Babies is a lot like watching real infants: A strange mix of tediousness and marveling at the miracle of life. Critics warn that after an hour, "you might start to wonder why you've paid to see somebody else's home movies."
The concept behind the film, which opens today, is incredibly simple. French documentarian Thomas Balmès follows four infants through thier first year of life. The children are, Ponijao, from Namibia; Bayarjargal, from Mongolia; Mari, from Tokyo; and Hattie, from San Francisco. For 79 minutes we watch them going about the daily business of being a baby in their respective countries, from attending baby yoga in San Francisco, to trying to make sense of educational toys in Japan, to getting tethered to the family yurt in Mongolia. There's no narration in the film and there's no plot aside from the babies reaching various milestones and learning about the world around them, however different it may be.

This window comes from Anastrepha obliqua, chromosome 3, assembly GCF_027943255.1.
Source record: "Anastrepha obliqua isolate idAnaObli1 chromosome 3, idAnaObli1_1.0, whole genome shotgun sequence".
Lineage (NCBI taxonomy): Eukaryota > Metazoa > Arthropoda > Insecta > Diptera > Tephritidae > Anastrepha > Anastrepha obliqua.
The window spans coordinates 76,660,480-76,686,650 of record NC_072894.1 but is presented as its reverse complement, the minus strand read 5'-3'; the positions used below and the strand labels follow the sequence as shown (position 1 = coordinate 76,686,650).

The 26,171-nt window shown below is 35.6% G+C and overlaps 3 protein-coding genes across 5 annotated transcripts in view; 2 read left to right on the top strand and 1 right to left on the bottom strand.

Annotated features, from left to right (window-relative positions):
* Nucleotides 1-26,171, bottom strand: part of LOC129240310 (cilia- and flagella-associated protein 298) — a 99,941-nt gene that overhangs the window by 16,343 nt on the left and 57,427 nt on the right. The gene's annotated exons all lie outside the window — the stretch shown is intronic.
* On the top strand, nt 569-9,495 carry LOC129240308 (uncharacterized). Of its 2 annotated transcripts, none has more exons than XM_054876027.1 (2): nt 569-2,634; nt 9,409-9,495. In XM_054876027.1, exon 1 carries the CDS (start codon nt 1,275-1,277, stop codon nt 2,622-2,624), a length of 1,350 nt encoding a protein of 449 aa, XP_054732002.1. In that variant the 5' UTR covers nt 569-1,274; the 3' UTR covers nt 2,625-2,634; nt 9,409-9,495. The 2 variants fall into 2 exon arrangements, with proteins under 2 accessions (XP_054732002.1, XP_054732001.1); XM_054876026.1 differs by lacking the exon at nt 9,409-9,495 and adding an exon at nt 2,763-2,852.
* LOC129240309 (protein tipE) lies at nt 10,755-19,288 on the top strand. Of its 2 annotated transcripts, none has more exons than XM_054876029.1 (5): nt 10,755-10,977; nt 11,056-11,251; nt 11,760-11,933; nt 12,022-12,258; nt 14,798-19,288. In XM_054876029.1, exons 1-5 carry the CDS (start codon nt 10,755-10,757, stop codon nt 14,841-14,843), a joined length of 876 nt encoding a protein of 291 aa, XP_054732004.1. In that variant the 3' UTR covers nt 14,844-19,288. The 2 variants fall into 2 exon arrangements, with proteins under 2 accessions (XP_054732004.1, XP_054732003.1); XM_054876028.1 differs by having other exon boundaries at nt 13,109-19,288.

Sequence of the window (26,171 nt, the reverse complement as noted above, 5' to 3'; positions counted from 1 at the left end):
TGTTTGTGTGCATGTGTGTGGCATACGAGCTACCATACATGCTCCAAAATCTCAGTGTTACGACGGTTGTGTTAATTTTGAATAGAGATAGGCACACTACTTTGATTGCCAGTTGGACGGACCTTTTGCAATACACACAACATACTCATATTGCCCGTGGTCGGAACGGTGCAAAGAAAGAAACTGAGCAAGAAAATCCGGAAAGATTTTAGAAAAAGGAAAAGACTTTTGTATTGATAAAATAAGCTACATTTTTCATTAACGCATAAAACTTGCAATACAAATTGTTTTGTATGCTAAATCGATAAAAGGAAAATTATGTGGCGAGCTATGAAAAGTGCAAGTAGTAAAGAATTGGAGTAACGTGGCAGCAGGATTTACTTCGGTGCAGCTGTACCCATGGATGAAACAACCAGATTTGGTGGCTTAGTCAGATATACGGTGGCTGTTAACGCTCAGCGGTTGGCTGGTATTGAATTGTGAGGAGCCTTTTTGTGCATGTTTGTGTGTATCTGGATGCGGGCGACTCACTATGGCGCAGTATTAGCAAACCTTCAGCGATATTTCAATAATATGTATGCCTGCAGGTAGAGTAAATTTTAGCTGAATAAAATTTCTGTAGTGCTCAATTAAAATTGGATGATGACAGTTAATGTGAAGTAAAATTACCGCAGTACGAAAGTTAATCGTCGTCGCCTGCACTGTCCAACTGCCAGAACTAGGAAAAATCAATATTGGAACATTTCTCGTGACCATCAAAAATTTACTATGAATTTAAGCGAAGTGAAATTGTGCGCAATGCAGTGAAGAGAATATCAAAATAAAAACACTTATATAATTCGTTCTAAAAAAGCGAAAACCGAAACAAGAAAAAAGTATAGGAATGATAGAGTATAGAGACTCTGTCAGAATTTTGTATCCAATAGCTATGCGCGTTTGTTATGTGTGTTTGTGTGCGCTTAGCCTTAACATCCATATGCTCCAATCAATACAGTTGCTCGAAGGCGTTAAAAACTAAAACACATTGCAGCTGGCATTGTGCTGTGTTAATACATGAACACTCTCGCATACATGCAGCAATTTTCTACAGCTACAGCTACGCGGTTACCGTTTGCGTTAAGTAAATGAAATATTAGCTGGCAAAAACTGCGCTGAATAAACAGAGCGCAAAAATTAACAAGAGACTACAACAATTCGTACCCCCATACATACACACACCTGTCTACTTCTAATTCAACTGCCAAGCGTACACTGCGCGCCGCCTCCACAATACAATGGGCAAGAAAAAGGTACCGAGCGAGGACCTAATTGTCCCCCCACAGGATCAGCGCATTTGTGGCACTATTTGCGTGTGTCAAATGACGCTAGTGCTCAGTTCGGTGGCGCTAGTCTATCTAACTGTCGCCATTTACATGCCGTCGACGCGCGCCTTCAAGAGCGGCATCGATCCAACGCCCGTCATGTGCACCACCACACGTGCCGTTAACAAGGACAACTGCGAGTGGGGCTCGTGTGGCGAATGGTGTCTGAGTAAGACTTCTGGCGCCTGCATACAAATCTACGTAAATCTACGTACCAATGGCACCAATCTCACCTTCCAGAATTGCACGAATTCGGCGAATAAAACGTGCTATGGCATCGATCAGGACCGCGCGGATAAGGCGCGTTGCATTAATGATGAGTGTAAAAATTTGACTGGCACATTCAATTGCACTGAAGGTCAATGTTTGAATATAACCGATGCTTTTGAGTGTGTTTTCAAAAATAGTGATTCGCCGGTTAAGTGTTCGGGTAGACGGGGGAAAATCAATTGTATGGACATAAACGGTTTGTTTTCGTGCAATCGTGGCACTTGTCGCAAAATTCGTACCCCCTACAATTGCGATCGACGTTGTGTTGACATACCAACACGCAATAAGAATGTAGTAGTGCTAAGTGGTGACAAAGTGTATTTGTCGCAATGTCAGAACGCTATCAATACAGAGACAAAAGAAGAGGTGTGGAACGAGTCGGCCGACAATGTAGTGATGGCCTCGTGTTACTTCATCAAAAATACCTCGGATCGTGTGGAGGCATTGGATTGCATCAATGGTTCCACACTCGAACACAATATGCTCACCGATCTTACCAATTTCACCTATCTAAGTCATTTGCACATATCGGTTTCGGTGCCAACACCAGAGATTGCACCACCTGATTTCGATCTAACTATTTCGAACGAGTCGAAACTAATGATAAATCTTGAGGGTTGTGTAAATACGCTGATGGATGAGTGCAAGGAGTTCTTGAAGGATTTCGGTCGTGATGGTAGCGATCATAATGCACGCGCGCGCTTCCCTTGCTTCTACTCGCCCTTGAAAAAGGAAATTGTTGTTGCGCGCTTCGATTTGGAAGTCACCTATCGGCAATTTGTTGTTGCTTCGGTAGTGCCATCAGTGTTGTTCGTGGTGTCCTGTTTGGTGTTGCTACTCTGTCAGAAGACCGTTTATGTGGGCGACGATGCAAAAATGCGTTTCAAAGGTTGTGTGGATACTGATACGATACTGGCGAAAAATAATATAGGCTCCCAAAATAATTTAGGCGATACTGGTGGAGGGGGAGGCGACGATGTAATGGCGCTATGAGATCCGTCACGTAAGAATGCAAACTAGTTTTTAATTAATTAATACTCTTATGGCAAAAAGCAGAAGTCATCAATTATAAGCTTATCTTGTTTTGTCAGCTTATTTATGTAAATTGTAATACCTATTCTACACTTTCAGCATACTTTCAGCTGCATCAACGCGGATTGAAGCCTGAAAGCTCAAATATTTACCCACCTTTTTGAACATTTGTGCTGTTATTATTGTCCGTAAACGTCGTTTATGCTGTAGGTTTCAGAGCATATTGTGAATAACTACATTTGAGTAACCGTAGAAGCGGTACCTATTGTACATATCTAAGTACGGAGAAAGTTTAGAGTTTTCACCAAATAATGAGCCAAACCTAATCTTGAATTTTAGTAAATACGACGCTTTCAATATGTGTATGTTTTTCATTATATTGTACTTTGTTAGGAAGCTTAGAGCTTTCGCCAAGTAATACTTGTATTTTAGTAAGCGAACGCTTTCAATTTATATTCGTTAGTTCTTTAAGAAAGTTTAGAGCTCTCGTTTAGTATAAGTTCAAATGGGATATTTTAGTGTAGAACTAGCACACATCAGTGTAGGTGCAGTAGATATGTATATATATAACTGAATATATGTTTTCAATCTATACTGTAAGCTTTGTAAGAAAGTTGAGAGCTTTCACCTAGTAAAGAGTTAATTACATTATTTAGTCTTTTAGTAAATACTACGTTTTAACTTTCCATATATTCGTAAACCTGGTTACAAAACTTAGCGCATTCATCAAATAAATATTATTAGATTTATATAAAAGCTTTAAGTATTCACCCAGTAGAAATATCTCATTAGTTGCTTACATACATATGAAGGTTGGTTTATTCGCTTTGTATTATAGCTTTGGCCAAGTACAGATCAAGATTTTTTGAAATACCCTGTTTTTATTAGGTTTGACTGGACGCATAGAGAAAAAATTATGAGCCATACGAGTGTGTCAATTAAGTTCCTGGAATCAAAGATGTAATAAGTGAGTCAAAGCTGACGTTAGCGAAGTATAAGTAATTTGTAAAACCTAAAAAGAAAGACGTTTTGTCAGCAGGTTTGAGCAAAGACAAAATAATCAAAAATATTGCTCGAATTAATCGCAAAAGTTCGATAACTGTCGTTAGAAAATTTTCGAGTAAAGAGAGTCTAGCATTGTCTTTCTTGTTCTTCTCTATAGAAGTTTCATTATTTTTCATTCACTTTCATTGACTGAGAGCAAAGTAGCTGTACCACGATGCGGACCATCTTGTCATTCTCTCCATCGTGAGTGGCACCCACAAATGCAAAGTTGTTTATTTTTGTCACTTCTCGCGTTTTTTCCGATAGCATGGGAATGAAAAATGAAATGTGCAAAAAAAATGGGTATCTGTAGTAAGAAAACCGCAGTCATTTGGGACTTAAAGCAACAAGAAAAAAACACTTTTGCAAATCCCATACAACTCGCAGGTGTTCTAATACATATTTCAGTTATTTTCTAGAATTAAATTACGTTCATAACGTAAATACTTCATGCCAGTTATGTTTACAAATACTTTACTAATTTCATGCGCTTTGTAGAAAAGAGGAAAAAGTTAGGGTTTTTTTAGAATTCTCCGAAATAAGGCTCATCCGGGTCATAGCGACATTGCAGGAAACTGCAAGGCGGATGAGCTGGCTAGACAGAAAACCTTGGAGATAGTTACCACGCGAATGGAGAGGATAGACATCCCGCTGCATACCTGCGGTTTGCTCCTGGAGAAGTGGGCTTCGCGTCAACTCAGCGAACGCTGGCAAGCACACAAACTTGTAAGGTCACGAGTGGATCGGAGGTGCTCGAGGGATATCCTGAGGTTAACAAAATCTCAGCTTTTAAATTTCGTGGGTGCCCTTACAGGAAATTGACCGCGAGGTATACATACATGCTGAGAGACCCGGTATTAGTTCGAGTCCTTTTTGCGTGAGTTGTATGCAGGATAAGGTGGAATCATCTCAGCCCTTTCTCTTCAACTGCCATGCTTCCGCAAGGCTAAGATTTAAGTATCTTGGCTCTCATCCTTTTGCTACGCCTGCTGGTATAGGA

Critics say the film is undeniably adorable — we are after all, hard-wired to find babies cute — but it may have benefited from a little more drama. One reviewer said a scene in which Mari attempts to put a stick through a toy donut is, "like watching the dawn of consciousness in two minutes," but she wanted even more of these moments. As Sadie put it earlier, "I feel drunk on infants. If that's possible. But the whole audience seems to be baby-drunk too."